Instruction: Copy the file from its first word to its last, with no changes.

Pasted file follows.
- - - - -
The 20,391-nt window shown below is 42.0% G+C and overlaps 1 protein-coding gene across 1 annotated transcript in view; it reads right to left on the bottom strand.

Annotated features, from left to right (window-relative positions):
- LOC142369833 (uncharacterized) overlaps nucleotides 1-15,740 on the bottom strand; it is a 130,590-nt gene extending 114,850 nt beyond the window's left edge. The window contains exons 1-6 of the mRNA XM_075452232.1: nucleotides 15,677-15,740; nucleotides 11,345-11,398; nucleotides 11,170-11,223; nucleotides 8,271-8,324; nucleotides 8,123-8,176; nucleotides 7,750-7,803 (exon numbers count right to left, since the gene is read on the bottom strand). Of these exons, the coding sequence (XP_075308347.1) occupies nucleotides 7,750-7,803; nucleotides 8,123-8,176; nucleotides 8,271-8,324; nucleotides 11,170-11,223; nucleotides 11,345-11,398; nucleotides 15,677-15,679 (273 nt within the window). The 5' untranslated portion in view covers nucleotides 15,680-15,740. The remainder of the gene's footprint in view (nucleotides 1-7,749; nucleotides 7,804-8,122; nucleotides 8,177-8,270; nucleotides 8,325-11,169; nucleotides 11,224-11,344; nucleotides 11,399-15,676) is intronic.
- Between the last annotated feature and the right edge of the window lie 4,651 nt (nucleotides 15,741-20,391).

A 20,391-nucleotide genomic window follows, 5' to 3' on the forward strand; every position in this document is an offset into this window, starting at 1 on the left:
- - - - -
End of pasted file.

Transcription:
The 20,391-nt window shown below is 42.0% G+C and overlaps 1 protein-coding gene across 1 annotated transcript in view; it reads right to left on the bottom strand.

Annotated features, from left to right (window-relative positions):
- LOC142369833 (uncharacterized) overlaps nucleotides 1-15,740 on the bottom strand; it is a 130,590-nt gene extending 114,850 nt beyond the window's left edge. The window contains exons 1-6 of the mRNA XM_075452232.1: nucleotides 15,677-15,740; nucleotides 11,345-11,398; nucleotides 11,170-11,223; nucleotides 8,271-8,324; nucleotides 8,123-8,176; nucleotides 7,750-7,803 (exon numbers count right to left, since the gene is read on the bottom strand). Of these exons, the coding sequence (XP_075308347.1) occupies nucleotides 7,750-7,803; nucleotides 8,123-8,176; nucleotides 8,271-8,324; nucleotides 11,170-11,223; nucleotides 11,345-11,398; nucleotides 15,677-15,679 (273 nt within the window). The 5' untranslated portion in view covers nucleotides 15,680-15,740. The remainder of the gene's footprint in view (nucleotides 1-7,749; nucleotides 7,804-8,122; nucleotides 8,177-8,270; nucleotides 8,325-11,169; nucleotides 11,224-11,344; nucleotides 11,399-15,676) is intronic.
- Between the last annotated feature and the right edge of the window lie 4,651 nt (nucleotides 15,741-20,391).

A 20,391-nucleotide genomic window follows, 5' to 3' on the forward strand; every position in this document is an offset into this window, starting at 1 on the left: